“Miss Amelia Hayes, Welcome to The Land of Dreams, I am the staff trainer. I will call you Grasshopper and you will call me Sensei. And I will give you the good oil. Right?”
15-year-old Amelia gets her first job at Woolworths and promptly gets more than angry customers and plastic bags of fruit and veg – she also gets an all-consuming, undeniable crush on 21-year-old Chris. They talk, laugh, argue and become great friends – but the six year age gap means it will never be anything more.
What I Loved About this Book:
Much like my favourite Aussie YA of last year, Raw Blue, this is a quiet, unassuming story, quite day-to-day, devoid of big events or revelations. But it’s kind of like you can feel it crawl inside of you and curl up, and then there is a delicious warmth that slowly seeps out and lulls you further and further in and then you just never want to let that little bundle of book-love go. Good Oil is a creeper, because the emotional havoc it wreaks doesn’t feel like much when it’s happening but then there will be a moment where, Wham, you know it’s got you good.
I loved both Amelia and Chris, and using both their voices to tell the story added so much to the story. There were a few times when I thought maybe Chris’ voice slipped out of authenticity, but for the most part he was spot on and his frustration and humour and self-deprecation were completely engaging and very powerful. I’ve said it before, but I think the uni-age is an area overlooked in YA, and yet as far as material goes it is an absolute goldmine. And so I LOVED reading about his utter bewilderment at what the hell he was supposed to be doing with his life, and understanding it, and wanting him to figure it out and be happy.
I will say this is more Amelia’s story than Chris’, and she was an absolute lovely protagonist: so tough and spirited and yet completely vulnerable and unsure. All her worries – about her family and appearance and schoolwork and small but yet significant things all felt so true and accurately realised, and I loved Buzo for bringing her to life.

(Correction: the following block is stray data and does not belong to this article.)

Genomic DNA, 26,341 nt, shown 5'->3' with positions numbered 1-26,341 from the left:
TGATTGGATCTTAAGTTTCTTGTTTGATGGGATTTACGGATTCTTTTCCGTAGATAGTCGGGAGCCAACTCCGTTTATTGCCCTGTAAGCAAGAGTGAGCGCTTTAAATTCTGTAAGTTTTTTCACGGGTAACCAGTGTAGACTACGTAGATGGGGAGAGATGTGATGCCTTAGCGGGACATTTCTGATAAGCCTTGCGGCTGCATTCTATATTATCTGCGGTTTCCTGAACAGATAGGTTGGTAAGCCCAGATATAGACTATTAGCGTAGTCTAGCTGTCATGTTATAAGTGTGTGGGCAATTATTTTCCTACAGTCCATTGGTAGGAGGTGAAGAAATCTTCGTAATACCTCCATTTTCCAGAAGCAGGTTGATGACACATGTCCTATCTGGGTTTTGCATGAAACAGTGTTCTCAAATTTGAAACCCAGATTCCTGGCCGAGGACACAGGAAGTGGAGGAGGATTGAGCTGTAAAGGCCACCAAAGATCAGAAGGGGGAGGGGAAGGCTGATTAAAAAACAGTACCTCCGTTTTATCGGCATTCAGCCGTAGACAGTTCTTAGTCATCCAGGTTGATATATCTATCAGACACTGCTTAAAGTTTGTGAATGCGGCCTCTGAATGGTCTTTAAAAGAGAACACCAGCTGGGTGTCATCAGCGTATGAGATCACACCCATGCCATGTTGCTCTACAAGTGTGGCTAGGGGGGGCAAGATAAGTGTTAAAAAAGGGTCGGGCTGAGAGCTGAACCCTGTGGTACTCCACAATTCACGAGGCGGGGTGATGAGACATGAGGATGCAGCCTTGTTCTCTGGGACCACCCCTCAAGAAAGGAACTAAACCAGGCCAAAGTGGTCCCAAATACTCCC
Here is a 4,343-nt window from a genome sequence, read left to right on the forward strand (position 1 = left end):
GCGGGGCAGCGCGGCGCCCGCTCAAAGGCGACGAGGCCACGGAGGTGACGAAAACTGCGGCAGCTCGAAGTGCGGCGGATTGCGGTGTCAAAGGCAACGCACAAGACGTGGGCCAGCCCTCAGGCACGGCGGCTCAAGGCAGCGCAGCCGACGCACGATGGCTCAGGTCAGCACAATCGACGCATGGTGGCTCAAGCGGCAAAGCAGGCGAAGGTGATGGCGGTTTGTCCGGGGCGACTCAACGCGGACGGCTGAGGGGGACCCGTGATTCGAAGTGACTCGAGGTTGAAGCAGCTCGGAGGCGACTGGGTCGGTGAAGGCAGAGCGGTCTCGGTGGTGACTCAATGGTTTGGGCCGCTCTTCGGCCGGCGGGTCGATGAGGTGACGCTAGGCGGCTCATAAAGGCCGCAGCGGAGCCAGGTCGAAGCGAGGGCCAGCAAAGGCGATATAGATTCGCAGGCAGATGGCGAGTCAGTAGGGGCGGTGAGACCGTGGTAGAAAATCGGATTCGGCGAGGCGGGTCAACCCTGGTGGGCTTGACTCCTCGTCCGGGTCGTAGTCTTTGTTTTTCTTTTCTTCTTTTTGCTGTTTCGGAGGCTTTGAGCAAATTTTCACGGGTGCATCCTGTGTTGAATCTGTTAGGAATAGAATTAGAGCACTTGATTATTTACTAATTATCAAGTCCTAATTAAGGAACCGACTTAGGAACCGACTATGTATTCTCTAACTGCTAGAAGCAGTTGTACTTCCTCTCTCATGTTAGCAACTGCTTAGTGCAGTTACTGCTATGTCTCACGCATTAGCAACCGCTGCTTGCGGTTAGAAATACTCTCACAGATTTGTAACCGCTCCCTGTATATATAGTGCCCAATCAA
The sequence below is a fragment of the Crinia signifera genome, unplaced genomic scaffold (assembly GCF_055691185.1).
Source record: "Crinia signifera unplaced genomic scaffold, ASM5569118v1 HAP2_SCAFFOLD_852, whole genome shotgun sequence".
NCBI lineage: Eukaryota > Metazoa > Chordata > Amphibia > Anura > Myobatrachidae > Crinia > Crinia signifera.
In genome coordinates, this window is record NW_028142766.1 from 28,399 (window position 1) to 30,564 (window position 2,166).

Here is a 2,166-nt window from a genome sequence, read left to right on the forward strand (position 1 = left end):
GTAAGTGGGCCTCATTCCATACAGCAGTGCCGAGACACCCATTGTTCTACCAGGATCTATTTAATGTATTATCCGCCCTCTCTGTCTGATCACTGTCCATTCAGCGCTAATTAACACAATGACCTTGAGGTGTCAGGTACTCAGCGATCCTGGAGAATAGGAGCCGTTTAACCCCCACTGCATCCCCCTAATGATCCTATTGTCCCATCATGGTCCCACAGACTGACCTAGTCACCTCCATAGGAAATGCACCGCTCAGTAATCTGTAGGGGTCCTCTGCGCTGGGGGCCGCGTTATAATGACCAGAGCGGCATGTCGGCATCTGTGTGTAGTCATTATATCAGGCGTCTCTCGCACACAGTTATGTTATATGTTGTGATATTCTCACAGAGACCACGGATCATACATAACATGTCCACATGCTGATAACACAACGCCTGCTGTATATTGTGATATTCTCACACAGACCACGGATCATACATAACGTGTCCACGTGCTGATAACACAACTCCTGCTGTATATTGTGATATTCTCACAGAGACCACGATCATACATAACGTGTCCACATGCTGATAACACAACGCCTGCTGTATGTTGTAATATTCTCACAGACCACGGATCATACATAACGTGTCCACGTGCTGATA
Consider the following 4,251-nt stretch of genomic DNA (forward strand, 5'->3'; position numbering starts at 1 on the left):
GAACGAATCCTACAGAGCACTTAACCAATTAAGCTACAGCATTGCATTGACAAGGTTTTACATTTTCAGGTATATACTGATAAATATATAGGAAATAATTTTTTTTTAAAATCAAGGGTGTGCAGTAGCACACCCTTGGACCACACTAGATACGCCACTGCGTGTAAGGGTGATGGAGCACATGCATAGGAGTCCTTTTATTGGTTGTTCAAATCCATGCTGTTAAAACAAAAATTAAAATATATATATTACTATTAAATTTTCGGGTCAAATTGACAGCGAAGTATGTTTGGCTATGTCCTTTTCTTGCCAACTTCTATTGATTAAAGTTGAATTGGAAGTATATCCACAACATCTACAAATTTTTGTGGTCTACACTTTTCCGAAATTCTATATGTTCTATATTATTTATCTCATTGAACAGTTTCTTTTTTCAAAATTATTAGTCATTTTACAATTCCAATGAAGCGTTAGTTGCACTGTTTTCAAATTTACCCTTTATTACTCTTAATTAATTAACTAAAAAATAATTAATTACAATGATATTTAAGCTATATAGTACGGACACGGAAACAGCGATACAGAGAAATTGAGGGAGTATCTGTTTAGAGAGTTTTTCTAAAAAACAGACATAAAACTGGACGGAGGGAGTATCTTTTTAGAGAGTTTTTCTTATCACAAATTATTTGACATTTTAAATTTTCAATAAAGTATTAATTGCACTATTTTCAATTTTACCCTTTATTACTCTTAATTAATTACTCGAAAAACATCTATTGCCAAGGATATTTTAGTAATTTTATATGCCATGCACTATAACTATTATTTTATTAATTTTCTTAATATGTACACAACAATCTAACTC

Good Oil made me sad, but in a good way. It made me sad because it was so easy to recognise so many of the moments – like how Chris describes taking the road trip with his uni friends; the way Amelia agonises over making that first phone call to Chris; her first experiences with underage drinking and how a moment can feel so contained and yet so much more all-encompassing than it is; Chris’ family barbecues of many a Summer evening where you’re sitting in the hot seat all night, just waiting for all the Aunts and Uncles to start with the ‘so what’s next for you’ questions and you’re crapping your pants because HELL YOU JUST DON’T KNOW. Buzo just does them so recognisably and beautifully and I wanted to go back there to relive those moments that, although you don’t know it at the time, end up defining your life.
Like I said, this is a quiet book, lonely, but there is a warmth there and a generosity of emotion. I loved the moments with Amelia and her little sis Jess, and was also quite touched by the relationship between Chris and his sister Zoe. The characters that populate the aisles and check-outs of Woolworths are weird and wonderful and bring a lot of colour and interest to the pages. And can I just say, once again it is so great to read about your own experiences as told and understood by someone else. With Raw Blue it was the waitressing/kitchen work that I could laugh at because I understood it, and having also once worked in a supermaket myself, it was a similar experience with Good Oil. I think Buzo conveyed wonderfully the little world and hierarchy the staff inhabit, although I would have loved to hear her take on some of the customers!
Fabulous read. Another winner for Aussie YA.